Taiga medicinal herbs
Medicinal herbs from Siberian taiga
Taiga is the largest terrestrial biome on earth. It is also named coniferous or boreal forest. Taiga forests extend in a broad band across North America, Europe, and Asia. Generally, the taiga has less diversity of plants in comparison to other biomes. At the same time, plants and herbs of taiga forests possess a lot of health benefit effects, and thus they have been used in traditional medicine for a long time. The most famous and intriguing medicinal herbs grow in the south-east part of these forests, in China, north part of Korean peninsula and eastern part of Russia. That is why in Chinese traditional medicine this plants were in use for many centuries and are commonly prescribed nowadays.
The earliest Chinese medicine books contain the lists of prescriptions recommended for treatment of specific diseases. The most complete example of such book is the manuscript "Recipes for 52 Ailments". It found in the Mawangdui tombs which were sealed very long ago, approximately in 168 BC. The use of Chinese medicinal herbs was very popular during the medieval age in Islamic countries and Western Asia. They were traded through the Silk Road from the East to the West. Even those times, such names as Ginseng or Schisandra were considered mysterious and they were applied for the treatment of patients with severest incurable diseases. But their actual effects were not studied until the mid XX centuries when Soviet Union government, always searching for methods to make human being stronger and more enduring, encouraged Russian scientists to carry out detailed investigation of these medicinal herbs. Then Russian scientist Israel Brekhman and his colleagues have made a great work and confirmed that such medicinal herbs as Panax Ginseng and Eleutherococcus indeed contain unique active compounds exerting specific influence on basic metabolic pathways in human body. They named these compounds adaptogens because they help to adapt to adverse ambient factors. So, these taiga medicinal herbs were named adaptogen herbs. The results of their studies were transferred into the most advanced industries like space exploration, athlete training, army and many others. For example, Russian athletes, when preparing for Olympic 1980 in Moscow, were prescribed the Eleutherococcus extract for better physical activity.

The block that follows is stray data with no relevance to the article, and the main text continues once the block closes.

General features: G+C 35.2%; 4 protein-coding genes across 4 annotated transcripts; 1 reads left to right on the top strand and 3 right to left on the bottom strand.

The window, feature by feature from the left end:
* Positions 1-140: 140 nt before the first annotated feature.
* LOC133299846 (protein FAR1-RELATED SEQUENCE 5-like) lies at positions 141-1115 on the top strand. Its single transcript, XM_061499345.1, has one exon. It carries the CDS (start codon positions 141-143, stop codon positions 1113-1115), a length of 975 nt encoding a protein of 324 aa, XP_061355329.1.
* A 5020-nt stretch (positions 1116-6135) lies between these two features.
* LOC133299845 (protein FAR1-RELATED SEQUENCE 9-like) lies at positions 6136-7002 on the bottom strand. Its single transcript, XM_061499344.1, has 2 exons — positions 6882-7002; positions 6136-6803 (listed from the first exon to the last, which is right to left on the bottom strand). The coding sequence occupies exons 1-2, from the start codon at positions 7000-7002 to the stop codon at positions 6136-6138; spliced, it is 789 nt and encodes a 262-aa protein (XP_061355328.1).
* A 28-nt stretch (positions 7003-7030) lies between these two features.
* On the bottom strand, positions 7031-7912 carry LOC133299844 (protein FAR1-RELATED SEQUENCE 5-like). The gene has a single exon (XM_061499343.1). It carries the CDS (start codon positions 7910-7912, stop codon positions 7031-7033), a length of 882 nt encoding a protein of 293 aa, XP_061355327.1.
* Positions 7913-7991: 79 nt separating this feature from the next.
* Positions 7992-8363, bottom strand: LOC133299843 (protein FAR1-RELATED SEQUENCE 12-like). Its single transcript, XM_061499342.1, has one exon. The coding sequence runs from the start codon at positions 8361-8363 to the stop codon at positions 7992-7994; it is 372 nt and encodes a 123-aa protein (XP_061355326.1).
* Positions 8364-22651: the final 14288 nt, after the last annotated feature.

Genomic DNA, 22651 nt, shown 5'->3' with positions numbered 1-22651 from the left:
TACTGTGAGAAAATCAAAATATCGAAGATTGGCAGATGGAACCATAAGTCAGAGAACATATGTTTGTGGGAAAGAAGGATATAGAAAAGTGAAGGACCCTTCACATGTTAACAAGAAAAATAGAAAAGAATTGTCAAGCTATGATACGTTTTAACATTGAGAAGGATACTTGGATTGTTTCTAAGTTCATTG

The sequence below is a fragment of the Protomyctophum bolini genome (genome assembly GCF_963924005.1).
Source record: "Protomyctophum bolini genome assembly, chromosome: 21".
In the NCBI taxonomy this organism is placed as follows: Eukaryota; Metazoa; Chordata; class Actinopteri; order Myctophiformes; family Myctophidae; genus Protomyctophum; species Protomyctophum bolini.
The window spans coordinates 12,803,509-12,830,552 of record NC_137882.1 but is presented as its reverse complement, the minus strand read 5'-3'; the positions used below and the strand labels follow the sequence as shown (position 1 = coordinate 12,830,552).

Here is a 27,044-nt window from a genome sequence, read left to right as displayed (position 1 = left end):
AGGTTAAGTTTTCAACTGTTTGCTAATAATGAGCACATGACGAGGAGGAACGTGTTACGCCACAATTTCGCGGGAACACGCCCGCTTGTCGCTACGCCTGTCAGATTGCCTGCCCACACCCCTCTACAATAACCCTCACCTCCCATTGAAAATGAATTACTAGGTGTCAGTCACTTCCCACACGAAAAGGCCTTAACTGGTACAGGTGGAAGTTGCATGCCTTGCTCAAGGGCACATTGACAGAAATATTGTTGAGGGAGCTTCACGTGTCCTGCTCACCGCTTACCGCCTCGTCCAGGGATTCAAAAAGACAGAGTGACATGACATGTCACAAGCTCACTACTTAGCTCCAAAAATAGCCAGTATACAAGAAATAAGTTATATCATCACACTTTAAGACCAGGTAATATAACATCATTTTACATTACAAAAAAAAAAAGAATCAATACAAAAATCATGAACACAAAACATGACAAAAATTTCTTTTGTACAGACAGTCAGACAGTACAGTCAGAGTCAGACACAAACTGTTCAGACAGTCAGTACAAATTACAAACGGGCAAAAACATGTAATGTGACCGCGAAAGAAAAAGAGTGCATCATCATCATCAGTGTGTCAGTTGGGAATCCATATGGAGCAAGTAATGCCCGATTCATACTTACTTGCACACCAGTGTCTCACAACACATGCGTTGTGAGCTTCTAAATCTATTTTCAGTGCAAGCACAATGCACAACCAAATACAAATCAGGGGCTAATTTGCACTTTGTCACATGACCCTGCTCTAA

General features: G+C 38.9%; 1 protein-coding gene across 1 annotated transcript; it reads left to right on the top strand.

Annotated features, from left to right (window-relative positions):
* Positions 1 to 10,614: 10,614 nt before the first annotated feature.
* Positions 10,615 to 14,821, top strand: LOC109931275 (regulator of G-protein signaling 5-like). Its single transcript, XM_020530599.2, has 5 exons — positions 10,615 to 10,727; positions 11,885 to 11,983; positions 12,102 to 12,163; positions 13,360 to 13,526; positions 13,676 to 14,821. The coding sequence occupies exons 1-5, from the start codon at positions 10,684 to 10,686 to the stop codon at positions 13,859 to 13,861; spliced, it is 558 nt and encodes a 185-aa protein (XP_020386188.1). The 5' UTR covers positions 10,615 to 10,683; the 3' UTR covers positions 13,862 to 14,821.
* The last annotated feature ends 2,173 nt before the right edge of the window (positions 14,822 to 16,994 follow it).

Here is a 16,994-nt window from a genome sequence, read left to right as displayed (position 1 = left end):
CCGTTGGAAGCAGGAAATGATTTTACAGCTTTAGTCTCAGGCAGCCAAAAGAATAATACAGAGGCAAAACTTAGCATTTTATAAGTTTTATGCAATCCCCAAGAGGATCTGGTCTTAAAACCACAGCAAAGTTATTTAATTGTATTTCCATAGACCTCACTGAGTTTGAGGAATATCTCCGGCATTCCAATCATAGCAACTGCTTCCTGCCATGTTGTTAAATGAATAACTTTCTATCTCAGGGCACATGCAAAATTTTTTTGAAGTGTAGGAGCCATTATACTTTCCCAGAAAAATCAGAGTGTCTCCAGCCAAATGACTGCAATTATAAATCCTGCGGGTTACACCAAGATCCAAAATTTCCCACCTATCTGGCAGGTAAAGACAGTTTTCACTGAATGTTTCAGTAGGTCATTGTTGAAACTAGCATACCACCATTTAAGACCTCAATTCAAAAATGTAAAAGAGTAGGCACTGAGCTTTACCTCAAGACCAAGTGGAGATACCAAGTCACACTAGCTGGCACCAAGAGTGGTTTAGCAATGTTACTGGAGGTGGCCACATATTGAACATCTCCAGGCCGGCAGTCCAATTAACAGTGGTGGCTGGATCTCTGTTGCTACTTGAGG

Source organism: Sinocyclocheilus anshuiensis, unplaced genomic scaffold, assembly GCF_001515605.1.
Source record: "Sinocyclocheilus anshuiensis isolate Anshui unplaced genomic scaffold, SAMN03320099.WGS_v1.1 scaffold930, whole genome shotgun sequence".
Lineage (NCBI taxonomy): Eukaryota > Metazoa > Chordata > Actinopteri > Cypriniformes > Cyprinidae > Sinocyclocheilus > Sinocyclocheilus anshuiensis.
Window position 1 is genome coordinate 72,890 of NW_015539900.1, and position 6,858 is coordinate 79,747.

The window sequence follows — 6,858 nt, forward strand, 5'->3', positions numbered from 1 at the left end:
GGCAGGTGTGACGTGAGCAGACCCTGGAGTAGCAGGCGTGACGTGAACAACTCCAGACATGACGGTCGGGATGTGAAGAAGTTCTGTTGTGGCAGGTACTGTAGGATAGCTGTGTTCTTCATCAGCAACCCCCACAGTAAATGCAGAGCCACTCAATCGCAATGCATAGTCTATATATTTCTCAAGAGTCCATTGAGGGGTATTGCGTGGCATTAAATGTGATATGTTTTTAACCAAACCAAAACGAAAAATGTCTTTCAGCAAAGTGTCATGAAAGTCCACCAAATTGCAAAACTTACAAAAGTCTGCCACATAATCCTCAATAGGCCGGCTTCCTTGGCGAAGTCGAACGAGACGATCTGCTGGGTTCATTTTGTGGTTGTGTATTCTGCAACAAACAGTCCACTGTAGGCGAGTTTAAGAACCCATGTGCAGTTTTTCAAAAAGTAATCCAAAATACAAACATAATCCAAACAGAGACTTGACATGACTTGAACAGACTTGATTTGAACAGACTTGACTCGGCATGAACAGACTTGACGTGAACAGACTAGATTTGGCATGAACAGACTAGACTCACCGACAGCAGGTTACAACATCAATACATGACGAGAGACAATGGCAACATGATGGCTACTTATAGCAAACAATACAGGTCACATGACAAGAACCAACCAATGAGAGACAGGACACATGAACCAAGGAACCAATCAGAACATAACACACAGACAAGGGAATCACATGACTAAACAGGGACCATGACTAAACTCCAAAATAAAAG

And nowadays, disciples of Israel Brekhman in Research Institutes of Russian Academy of Sciences in Vladivostok (Russia) and in the Far Eastern Federal University are still working on investigation of the taiga medicinal herbs. But today, this is much more sophisticated research with the use of modern analytical and technological equipment making possible to get the best from this herbs, which are now known as adaptogens. This research is still in high demand by Russian top military services and Russian Olympic sport team.
Adaptogen herbs were proved through preclinical and clinical trials to exert such effects as:
- Stimulation of physical and mental activity;
- Enhanced resistance to adverse ambient factors;
- Resistance to nervous overload;
- Enhanced eye and ear sensitivity;
- Stimulation of hematopoietic function;
- Improvement of heart and liver functions;
- Stimulation of immune system;
- Regulation of hormone metabolism.
So, in XXI century taiga still remains a unique source of natural remedies with various health benefits. These herbs can help to preserve health and beauty, protect from infections, improve physical stamina, and reduce mental stress.
Among the whole diversity of medicinal herbs that can be found in taiga forests, the most prominent are such adaptogen herbs as Panax Ginseng, Eleutherococcus senticosus (known as Siberian Ginseng), Aralia Mandshurica, Schizandra Chinensis, and Rhodiola rosea (Golden root).